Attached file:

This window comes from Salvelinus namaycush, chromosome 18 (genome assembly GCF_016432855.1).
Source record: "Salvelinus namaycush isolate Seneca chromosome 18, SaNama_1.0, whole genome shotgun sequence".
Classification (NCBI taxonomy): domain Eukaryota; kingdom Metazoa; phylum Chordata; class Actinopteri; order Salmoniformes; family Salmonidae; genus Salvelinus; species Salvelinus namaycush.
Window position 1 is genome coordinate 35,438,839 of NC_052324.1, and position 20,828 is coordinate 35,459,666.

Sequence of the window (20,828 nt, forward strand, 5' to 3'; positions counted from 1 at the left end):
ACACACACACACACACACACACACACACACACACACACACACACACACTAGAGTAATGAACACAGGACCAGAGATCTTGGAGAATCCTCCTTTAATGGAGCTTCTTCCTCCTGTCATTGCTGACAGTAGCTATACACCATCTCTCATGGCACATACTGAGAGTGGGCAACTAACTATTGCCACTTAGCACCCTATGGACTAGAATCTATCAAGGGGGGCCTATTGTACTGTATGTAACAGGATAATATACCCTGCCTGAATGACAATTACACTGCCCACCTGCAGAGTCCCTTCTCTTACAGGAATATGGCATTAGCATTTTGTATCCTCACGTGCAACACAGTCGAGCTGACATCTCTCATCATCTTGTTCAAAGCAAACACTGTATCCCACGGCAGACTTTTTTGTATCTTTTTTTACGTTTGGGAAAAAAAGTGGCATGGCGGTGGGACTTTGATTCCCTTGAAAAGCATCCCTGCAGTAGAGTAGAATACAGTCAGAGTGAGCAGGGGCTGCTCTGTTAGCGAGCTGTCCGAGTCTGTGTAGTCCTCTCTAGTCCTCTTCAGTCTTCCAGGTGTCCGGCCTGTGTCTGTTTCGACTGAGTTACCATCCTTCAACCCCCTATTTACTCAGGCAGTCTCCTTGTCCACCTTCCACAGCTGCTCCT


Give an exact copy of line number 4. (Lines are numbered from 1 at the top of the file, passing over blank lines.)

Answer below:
Window position 1 is genome coordinate 35,438,839 of NC_052324.1, and position 20,828 is coordinate 35,459,666.